They travelled back up to Kalispell and the west entrance of Glacier. Nash knew from the news that the west entrance was closed because of the nearby forest fires, but when she tried to tell their tour guide the entrance was closed, the guide chose to not listen. Nash was correct. The bus could only enter the gate and had to turn around and leave. They then travelled around the south edge of the park and tried to enter at the east entrance, but were unable to visit any other portion of Glacier. Nash was upset. The whole reason for the tour was to visit this particular park. Both sisters, (by now the whole bus group identified them as ‘the Sisters’), were getting a bit tired and almost cranky. Crowley had recently broken her arm and had only had the cast off a few days before the trip started. Nash was starting to experience a headache, which was unusual for her. As day six and seven passed, it seemed as if the tour bus was just circling around and around the same route—into Montana, back to the entrance to Yellowstone, over into the edge of Idaho and then repeat. They did venture into Jackson Hole WY, and visited a place called Terry’s Buffalo Ranch, which was a 27,000 acre operation, but Crowley was getting tired of her arm exercise therapy and Nash’s headache had taken hold for real!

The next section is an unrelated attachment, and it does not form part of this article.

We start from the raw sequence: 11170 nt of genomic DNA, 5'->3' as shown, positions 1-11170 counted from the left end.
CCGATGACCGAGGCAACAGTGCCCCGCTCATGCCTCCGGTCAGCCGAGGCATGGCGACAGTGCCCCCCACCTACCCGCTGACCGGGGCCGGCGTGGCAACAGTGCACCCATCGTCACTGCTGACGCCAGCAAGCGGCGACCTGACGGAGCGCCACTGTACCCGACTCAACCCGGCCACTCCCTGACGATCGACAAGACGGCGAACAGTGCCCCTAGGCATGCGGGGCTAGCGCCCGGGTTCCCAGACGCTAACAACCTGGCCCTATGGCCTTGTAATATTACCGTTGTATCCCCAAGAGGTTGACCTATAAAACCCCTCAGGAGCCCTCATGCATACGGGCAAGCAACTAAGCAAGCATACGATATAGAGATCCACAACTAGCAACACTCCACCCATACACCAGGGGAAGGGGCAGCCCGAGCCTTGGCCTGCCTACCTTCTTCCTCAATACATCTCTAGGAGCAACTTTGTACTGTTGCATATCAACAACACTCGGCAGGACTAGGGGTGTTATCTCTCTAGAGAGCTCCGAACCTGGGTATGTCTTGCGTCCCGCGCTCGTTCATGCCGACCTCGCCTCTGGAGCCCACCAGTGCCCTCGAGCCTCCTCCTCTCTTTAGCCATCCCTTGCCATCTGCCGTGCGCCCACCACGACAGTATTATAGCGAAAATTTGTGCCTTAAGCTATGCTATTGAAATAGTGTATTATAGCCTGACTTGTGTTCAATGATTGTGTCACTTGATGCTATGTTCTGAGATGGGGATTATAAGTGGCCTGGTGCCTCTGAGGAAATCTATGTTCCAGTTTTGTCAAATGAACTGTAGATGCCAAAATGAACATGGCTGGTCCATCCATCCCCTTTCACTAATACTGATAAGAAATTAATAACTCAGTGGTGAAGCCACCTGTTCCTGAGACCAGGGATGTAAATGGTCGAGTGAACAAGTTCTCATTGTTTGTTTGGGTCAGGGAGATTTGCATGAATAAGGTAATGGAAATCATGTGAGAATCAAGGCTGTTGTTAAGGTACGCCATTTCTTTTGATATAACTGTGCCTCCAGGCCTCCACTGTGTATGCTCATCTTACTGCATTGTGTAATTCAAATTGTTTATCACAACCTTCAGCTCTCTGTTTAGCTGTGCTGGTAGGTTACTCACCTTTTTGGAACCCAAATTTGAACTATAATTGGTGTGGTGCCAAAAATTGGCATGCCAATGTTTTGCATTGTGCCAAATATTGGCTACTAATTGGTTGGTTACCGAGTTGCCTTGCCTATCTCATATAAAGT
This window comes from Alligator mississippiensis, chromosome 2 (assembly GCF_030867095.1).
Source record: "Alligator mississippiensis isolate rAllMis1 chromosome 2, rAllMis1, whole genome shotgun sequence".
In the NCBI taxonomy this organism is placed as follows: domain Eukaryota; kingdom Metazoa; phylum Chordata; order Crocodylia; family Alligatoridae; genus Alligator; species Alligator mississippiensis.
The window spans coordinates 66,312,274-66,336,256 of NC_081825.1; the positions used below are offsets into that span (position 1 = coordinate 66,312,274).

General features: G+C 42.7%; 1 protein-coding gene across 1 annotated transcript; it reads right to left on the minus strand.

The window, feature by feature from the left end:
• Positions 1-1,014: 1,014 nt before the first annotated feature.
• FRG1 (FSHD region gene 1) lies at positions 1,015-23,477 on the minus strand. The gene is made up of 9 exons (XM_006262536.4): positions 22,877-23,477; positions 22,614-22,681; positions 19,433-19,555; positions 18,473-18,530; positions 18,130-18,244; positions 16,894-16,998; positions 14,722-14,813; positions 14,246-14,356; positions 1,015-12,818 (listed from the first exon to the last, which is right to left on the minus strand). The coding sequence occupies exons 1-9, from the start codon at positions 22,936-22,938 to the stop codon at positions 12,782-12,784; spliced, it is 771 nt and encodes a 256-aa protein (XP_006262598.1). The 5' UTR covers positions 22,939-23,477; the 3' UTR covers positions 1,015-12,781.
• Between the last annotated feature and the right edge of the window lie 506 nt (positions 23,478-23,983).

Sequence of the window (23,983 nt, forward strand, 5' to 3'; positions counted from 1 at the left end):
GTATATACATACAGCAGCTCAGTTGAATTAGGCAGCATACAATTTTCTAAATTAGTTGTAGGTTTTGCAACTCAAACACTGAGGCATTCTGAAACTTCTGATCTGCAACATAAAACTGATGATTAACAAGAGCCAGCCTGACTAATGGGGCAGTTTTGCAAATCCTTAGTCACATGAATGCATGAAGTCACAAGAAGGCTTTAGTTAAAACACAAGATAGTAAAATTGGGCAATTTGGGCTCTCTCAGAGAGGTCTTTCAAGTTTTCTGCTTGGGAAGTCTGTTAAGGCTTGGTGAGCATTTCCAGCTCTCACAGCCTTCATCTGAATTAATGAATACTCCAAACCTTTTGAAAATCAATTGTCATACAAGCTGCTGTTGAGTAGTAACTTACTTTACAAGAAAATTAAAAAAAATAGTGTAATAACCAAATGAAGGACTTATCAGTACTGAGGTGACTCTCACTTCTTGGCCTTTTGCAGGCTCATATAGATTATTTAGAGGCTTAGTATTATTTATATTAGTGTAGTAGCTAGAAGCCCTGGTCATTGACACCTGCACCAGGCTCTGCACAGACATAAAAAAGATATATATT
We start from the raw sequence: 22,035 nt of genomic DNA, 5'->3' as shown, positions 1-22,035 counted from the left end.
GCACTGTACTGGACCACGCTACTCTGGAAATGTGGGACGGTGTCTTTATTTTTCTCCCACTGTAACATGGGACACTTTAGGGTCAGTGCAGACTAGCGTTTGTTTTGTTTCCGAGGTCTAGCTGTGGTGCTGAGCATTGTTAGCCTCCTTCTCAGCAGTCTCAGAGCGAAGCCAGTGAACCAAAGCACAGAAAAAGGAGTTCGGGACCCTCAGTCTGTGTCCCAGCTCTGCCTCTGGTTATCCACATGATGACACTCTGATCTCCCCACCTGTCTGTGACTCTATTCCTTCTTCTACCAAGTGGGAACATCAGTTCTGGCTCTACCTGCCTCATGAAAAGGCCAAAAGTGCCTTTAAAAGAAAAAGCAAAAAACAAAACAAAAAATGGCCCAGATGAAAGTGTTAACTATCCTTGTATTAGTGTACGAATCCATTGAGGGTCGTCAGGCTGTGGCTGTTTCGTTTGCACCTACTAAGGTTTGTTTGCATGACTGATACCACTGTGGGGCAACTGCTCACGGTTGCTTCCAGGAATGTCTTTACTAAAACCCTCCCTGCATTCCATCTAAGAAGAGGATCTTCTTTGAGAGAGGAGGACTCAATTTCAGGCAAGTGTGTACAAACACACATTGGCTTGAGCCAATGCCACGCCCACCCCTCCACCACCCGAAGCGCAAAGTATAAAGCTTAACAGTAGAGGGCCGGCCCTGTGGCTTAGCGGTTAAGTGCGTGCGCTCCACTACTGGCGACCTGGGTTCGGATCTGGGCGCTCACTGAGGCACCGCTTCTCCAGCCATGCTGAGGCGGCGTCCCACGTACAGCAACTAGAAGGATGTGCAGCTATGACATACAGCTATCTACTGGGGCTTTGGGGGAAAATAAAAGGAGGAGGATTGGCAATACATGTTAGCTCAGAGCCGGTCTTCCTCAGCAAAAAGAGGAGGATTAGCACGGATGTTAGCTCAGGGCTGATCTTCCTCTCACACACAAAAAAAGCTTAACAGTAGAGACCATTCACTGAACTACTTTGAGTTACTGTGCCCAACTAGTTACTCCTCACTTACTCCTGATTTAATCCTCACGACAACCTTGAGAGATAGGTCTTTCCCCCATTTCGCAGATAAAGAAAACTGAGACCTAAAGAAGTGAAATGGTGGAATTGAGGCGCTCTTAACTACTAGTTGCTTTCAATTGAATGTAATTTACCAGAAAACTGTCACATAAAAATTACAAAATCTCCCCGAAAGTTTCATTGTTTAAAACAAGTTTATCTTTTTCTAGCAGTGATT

A bright spot of the tour for the sisters; they were the youngest on the bus, but the ones they decided were older were not so old and the ones they thought younger were the older ones and if it hadn’t been for the movies the bus tour provided and the afternoons of Bingo and games of ‘Guess about Me’ the sisters weren’t sure they would have made it through the last couple of days. Nash’s headache turned out to be an abscessed tooth, which caused her face to swell terribly and forced her to seek care as soon as the tour was over, and as a final insult—the strange noises Nash had heard in Crowley’s car during the parking situation at the beginning of the trip, turned out to be an electrical short. The sisters returned to Des Moines, tired, sick and in the middle of the night, with a car that wouldn’t crank. The sisters finished their disappointing trip to Glacier National Park with a jump start from Triple A!